Often, the mere fact that the encoding and retrieval environments are the same will suffice to significantly increase the probability of retrieval. An experiment conducted by Godden and Baddely (1975) illustrates the phenomenon. Divers were asked to learn a list of unrelated words either twenty feet under the sea or on the shore. They were subsequently tested in the same environment or in the other one, resulting in completely crossed 2 X 2 factorial design. As expected, the interaction effect between learning and recall environment was significant, i.e. recall in the same environment (dry or wet) was superior to recall in the different environment. These results car. be taken as one manifestation of the principle of encoding specificity (Tulving and Thomson 1973) which asserts that the representation scored in memory is a function of the information present at encoding. Therefore, according to this position, in order to be effective, retrieval cues must be compatible with encoding inputs.

Retrieval goals. Clearly, one's objectives play a prominent role in guiding the retrieval process. They can be specific, as when one is asked "Who's Canada's prime minister?". But, in many cases, the individual's goals are broad, sometimes vague and necessitate his accessing different types of information of which the target information may only be a small subset. As an example relevant to this study, suppose one is asked to evaluate the goodness/badness of a set of profiles systematically defined using specific orthogonal dimensions, like in conjoint analysis (see Green and Srinivasan 1978), and that the research interest is in finding if some previously presented (target) information on the relative importance of these dimensions is retrieved and used by the individual to accomplish this task. The overall goal here is well defined, but the person has to come up by him/herself with some strategies to attain it and these in turn imply the formation of various retrieval goals, one of them being related to the weights that should be mentally assigned to the dimensions when the evaluative judgments are made. The degree of freedom enjoyed by the individual to perform this task makes it difficult to predict if the target information will be retrieved at all. But, if the goal is further specified, e.g. by cuing the person on the utility of considering the relative importance of the dimensions, one can be more confident that the relevant memories will be accessed and utilized.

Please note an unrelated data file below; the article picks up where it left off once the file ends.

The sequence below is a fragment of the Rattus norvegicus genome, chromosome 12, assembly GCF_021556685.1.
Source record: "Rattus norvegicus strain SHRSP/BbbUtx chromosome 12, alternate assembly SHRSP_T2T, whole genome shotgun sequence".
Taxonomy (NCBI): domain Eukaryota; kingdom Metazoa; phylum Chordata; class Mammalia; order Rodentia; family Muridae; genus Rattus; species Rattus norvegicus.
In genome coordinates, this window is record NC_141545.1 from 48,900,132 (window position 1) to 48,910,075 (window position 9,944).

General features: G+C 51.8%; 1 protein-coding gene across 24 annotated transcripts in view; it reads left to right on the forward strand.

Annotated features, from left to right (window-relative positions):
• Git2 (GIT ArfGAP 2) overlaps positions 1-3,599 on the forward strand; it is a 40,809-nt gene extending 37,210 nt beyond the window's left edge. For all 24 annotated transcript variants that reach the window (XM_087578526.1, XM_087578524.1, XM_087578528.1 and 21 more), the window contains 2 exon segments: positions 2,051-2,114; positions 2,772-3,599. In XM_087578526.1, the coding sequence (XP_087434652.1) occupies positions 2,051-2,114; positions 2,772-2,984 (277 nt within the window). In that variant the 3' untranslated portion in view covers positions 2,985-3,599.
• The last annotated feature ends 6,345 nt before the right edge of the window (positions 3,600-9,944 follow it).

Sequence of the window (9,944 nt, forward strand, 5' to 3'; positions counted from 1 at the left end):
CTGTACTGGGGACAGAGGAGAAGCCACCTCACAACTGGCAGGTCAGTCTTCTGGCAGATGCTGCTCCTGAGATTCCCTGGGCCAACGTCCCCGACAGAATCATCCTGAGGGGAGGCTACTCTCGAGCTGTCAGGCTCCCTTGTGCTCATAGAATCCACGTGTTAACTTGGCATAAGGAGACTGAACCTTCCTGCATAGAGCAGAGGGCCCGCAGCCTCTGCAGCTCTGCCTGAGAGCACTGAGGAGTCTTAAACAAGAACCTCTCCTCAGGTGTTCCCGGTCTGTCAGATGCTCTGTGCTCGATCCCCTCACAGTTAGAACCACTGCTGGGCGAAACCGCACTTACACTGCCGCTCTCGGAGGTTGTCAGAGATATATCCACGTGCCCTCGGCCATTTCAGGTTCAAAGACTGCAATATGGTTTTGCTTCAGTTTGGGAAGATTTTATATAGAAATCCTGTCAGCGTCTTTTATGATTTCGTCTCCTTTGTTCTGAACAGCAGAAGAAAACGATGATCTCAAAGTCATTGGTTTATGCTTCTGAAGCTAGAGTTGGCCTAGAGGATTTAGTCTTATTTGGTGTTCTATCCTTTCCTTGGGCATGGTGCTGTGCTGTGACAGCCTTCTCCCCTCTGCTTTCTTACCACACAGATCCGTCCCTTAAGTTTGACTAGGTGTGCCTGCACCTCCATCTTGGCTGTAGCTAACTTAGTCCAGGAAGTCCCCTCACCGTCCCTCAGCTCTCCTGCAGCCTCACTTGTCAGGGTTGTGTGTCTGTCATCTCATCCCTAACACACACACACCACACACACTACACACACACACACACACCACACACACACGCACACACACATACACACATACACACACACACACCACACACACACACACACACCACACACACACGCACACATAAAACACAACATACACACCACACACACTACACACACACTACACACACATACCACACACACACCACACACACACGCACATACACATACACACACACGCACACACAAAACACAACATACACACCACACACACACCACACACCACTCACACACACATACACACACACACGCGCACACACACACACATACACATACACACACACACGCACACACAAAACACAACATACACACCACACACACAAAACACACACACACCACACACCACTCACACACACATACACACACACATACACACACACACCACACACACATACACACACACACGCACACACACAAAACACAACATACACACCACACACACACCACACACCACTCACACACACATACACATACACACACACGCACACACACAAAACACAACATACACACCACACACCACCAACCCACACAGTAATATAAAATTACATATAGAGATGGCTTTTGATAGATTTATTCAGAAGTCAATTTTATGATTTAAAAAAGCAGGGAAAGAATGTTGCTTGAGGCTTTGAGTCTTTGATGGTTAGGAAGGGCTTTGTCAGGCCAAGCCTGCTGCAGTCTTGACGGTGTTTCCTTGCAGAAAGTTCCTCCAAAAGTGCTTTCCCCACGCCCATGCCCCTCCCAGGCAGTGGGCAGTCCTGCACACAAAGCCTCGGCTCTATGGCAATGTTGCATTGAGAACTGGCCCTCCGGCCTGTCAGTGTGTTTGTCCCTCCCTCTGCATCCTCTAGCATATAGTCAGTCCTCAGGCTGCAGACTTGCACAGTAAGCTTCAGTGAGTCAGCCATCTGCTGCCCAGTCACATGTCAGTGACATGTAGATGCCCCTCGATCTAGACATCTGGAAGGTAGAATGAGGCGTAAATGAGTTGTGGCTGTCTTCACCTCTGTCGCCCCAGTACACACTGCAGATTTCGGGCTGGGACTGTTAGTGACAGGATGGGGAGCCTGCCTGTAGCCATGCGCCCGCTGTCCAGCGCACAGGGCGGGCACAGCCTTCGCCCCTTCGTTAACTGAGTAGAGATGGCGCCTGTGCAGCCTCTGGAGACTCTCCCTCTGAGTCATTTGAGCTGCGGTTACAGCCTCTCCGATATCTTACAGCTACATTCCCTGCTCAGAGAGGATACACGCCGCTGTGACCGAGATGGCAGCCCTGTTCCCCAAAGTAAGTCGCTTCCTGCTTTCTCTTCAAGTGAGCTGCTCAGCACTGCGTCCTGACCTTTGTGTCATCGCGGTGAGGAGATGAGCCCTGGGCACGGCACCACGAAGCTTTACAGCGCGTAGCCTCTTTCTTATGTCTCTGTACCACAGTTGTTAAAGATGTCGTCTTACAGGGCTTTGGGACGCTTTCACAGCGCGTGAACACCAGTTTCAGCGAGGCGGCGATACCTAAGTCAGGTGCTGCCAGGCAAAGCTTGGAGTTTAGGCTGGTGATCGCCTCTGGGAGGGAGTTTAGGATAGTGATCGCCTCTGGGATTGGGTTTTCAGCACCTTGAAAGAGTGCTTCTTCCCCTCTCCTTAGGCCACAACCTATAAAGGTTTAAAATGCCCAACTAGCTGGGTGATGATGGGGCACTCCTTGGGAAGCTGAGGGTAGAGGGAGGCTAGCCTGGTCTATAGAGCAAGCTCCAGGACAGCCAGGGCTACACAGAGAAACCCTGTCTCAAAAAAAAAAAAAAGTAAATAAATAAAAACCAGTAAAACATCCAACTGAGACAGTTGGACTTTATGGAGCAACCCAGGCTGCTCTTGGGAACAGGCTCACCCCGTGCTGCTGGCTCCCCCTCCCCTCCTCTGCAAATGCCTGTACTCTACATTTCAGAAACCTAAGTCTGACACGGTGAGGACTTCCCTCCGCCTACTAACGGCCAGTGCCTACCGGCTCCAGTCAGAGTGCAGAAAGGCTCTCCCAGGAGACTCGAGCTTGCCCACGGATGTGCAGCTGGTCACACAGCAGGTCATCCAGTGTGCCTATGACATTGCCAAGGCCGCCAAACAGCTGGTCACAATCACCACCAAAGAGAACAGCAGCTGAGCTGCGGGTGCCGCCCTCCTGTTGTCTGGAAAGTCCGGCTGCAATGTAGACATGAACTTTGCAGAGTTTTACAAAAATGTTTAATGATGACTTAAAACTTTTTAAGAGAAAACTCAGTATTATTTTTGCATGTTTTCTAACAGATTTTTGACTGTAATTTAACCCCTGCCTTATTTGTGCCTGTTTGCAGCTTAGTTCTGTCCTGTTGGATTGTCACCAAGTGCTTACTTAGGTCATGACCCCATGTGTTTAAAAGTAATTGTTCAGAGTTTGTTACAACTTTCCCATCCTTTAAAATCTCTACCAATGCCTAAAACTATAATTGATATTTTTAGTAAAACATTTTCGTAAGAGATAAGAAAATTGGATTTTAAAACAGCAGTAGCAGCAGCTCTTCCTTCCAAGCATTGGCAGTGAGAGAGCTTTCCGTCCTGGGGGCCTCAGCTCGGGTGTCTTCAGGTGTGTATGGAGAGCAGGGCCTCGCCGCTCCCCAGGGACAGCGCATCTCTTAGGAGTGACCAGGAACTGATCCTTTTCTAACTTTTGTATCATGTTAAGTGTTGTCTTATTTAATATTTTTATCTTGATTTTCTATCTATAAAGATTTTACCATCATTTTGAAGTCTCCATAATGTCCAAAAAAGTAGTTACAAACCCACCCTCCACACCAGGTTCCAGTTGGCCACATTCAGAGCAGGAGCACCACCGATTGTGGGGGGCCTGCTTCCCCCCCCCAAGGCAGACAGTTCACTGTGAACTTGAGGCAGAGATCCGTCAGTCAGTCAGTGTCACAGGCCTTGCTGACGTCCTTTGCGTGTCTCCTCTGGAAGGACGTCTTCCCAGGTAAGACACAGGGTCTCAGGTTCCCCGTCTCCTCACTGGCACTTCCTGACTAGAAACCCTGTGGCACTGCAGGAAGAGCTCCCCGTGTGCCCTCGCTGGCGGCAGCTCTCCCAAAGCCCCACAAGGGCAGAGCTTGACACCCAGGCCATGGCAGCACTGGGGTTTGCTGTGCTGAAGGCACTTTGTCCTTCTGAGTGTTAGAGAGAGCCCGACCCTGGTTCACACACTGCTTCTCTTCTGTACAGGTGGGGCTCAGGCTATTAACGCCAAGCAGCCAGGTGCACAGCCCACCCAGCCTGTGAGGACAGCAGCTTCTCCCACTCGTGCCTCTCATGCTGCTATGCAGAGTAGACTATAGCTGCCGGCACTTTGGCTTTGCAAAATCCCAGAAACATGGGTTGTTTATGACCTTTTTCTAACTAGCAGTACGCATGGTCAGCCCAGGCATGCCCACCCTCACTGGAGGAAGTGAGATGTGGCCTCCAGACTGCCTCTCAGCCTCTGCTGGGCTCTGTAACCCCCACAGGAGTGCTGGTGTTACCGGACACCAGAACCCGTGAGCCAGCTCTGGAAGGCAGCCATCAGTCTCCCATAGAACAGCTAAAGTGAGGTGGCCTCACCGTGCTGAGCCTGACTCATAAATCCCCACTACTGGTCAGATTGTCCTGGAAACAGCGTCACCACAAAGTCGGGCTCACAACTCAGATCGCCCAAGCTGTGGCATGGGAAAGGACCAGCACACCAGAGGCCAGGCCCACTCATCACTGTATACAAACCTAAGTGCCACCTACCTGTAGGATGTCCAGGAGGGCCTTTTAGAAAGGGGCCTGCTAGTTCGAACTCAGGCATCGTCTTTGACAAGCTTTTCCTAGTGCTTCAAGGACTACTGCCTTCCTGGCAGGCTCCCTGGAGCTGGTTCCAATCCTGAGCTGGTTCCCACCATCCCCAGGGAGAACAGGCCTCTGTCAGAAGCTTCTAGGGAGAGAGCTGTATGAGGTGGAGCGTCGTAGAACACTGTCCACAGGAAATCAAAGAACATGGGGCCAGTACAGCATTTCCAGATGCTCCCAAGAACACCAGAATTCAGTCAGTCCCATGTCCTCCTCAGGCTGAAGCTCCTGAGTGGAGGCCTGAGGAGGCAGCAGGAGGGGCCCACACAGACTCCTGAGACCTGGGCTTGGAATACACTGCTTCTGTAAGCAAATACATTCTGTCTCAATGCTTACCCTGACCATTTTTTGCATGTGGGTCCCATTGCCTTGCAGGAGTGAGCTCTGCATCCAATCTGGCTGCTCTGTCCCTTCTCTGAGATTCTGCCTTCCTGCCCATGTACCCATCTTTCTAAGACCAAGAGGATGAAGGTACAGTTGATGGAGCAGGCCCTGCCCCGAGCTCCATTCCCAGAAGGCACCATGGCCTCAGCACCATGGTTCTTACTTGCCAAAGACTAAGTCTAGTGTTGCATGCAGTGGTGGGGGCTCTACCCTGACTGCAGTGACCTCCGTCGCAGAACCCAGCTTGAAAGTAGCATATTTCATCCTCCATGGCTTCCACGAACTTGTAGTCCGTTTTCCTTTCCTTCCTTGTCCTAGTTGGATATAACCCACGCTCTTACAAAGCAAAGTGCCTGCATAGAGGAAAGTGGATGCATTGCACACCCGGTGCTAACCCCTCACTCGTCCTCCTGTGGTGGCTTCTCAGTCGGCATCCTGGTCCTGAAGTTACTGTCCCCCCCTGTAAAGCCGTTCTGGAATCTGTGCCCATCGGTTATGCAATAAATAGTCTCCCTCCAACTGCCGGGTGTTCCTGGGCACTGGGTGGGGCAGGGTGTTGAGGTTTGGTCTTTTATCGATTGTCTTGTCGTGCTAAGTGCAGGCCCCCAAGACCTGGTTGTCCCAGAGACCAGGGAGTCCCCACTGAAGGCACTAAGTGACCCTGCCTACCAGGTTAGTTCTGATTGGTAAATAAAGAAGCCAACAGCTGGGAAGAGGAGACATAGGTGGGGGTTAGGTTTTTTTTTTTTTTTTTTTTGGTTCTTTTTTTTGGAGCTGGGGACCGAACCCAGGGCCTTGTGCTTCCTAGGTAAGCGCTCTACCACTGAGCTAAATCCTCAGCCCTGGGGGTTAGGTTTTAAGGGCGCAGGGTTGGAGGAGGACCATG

Information from memory. Frequently, retrieval does not proceed directly. Rather, on the basis of some initial specification, memory is searched and the outcomes serve as inputs for further search until a match is obtained or a decision is made to stop. Memory then supplies itself with informational cues that constantly provide more specification to the retrieval process.

Research Propositions

Some summary statements about information retrieval in judgment and choice situations can now be made.